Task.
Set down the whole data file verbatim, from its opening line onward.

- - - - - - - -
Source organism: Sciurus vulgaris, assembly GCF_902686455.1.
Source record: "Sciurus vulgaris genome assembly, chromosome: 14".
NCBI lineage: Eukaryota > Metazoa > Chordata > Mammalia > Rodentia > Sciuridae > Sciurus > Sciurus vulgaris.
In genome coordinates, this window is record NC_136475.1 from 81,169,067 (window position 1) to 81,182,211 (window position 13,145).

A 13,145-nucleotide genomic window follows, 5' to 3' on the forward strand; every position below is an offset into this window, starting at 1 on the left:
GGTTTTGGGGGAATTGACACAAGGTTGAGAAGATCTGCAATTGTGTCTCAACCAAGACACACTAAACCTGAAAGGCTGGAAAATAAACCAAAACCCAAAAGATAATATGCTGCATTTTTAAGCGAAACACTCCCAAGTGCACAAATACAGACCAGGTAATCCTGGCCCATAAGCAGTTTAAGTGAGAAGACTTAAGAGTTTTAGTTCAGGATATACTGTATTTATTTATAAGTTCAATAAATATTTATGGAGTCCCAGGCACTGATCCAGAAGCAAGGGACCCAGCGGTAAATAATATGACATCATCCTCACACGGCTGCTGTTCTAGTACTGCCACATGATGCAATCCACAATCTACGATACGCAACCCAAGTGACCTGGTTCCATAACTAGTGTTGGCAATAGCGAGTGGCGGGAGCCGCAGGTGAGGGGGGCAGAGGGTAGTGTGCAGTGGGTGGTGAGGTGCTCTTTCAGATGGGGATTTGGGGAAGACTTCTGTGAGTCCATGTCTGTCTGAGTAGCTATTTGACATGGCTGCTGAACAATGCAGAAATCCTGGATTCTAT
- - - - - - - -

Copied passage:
Source organism: Sciurus vulgaris, assembly GCF_902686455.1.
Source record: "Sciurus vulgaris genome assembly, chromosome: 14".
NCBI lineage: Eukaryota > Metazoa > Chordata > Mammalia > Rodentia > Sciuridae > Sciurus > Sciurus vulgaris.
In genome coordinates, this window is record NC_136475.1 from 81,169,067 (window position 1) to 81,182,211 (window position 13,145).

A 13,145-nucleotide genomic window follows, 5' to 3' on the forward strand; every position below is an offset into this window, starting at 1 on the left:
GGTTTTGGGGGAATTGACACAAGGTTGAGAAGATCTGCAATTGTGTCTCAACCAAGACACACTAAACCTGAAAGGCTGGAAAATAAACCAAAACCCAAAAGATAATATGCTGCATTTTTAAGCGAAACACTCCCAAGTGCACAAATACAGACCAGGTAATCCTGGCCCATAAGCAGTTTAAGTGAGAAGACTTAAGAGTTTTAGTTCAGGATATACTGTATTTATTTATAAGTTCAATAAATATTTATGGAGTCCCAGGCACTGATCCAGAAGCAAGGGACCCAGCGGTAAATAATATGACATCATCCTCACACGGCTGCTGTTCTAGTACTGCCACATGATGCAATCCACAATCTACGATACGCAACCCAAGTGACCTGGTTCCATAACTAGTGTTGGCAATAGCGAGTGGCGGGAGCCGCAGGTGAGGGGGGCAGAGGGTAGTGTGCAGTGGGTGGTGAGGTGCTCTTTCAGATGGGGATTTGGGGAAGACTTCTGTGAGTCCATGTCTGTCTGAGTAGCTATTTGACATGGCTGCTGAACAATGCAGAAATCCTGGATTCTAT